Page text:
A Spring Stroll through the Beautiful Trillium Slope
One of the Five Best Preserved Areas in the Crum Woods
Of the over 200 acres in the Crum Woods, five unique locations are prominent for their excellent state of preservation: the Wister Forest, Martin Forest, Trillium Slope, Skunk-Cabbage Hollow, and the Southern Red Oak Forest. These sites have been subject to many of the pressures face by natural areas, such as invasive species competition, deer browsing, trash dumping, and trail use, but have remained excellent spaces with mature trees, beneficial and endangered species, and wildlife value. Through this series of articles, I will explore each space and share what I’ve learned about their special characteristics, plants, wildlife, and the struggles they face. I encourage you to visit each beautiful area yourself!
Although, Trillium Slope looks most impressive in April when the trillium are in bloom, it is a quiet, peaceful, and fascinating location to visit at any time of the year. Trillium Slope is a steep area about three acres in size, located along the creek opposite the Holly Collection and meadow. It can be accessed from the Leiper-Smedley trail at the Crum Ruins.
Although previously an oak-hickory forest, Trillium Slope is now known as a tulip-beech-maple forest. One of the many reasons American beech, tuliptree, and maple now dominate is because they need less sunlight to germinate. American Indians routinely burned the forests which allowed hickories and oaks to resprout and thrive with the increased sunlight. In recent years, forests in the northeast are rarely burned, and therefore shade tolerant species have taken over.
Trillium Slope is known for its trillium of three different varieties: T. erectum, T. luteum, and T. grandiflorum. Although Mike Rolli, our former Crum Woods Restoration Assistant, suspects that most or all of these trillium were planted in the Crum Woods, T. erectum and T. grandiflorum are native to Pennsylvania, so could occur here naturally. T. luteum, however, is native to Michigan and southeastern states, stretching down as far south as Alabama, and as far west as Tennessee. Much of the vegetation in and around the Oak Knoll ruins is a result of the Hinksons’ planting, so it is quite likely that they or a previous landowner planted the trillium. Evidence of the Hinksons’ gardens still stands including several Japanese tree lilacs, deutzia, pachysandra, and the remains of garden walls and other structures. For more information on the history and horticulture of Oak Knoll, check out this post.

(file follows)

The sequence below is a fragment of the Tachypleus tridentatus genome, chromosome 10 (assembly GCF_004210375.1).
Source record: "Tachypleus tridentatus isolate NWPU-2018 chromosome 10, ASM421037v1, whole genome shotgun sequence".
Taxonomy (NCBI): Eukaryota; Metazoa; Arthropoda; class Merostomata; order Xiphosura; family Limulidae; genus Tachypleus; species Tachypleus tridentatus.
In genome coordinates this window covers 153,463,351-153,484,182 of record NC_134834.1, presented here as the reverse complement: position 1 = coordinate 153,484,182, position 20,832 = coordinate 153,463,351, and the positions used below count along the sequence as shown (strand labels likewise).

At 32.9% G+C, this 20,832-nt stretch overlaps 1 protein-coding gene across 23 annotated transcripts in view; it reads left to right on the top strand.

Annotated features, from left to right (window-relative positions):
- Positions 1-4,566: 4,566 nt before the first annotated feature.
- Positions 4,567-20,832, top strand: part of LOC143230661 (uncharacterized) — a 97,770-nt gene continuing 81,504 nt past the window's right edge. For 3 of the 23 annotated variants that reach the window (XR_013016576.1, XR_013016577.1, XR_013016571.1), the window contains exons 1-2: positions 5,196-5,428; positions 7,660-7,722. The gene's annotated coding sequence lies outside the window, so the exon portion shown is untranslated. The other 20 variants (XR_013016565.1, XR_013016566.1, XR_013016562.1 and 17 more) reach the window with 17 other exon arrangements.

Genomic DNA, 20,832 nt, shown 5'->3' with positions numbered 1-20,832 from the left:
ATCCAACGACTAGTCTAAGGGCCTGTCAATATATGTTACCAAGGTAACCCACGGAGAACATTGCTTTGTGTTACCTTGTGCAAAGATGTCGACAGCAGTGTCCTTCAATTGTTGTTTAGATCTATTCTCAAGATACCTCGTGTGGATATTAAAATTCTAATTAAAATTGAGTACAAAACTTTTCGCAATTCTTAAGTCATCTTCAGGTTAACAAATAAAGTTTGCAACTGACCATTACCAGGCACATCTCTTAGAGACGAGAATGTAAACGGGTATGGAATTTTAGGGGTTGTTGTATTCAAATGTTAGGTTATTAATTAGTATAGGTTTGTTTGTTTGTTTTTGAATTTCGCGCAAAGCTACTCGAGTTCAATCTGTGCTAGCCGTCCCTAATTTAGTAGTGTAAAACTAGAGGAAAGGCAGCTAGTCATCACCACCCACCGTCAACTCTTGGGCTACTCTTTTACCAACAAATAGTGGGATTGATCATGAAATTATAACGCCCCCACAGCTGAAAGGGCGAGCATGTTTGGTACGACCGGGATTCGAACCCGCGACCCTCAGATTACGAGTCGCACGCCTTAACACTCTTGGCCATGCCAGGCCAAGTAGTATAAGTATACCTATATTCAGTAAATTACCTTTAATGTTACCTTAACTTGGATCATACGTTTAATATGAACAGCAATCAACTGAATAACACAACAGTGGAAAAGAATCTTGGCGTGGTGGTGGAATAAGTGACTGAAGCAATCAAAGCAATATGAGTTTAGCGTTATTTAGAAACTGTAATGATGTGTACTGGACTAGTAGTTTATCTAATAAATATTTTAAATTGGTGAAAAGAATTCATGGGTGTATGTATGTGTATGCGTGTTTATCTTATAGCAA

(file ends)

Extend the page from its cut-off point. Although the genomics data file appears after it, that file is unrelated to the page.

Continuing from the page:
Trillium Slope has a rich herbaceous layer composed of Virginia bluebells, Jack-in-the-pulpit, Mayapple, and trillium. Ten years ago, Trillium Slope also contained rare plants such as dwarf ginseng and goldenseal, but they have since disappeared. Several invasive plants plague trillium slope, such as Pachysandra terminalis (Japanese pachysandra), Kalopanax septemlobus (castor aralia), Hedera helix (English ivy), and Euonymus alatus (burning bush).
A large, twisted ironwood tree, Carpinus caroliniana, hangs over Crum Creek at the bottom of the slope. A mud flat with important plant and wildlife value is also located along the edge of the creek and stretches farther up and downstream. Occasionally, emergent aquatic vegetation can be found in this mudflat, an area in which plants are rooted in the creek bed but have leaves or flowers that are visible above the water. The mud flat is also sometimes used for turtle nesting. As we walked along the creek, we saw several large turtles sunning on a log.
Trillium Slope is a lovely place to take a walk, in spring or any time of the year; a more tranquil spot in the Crum Woods would be hard to find. Be sure to visit the Southern Red Oak Forest while you are nearby.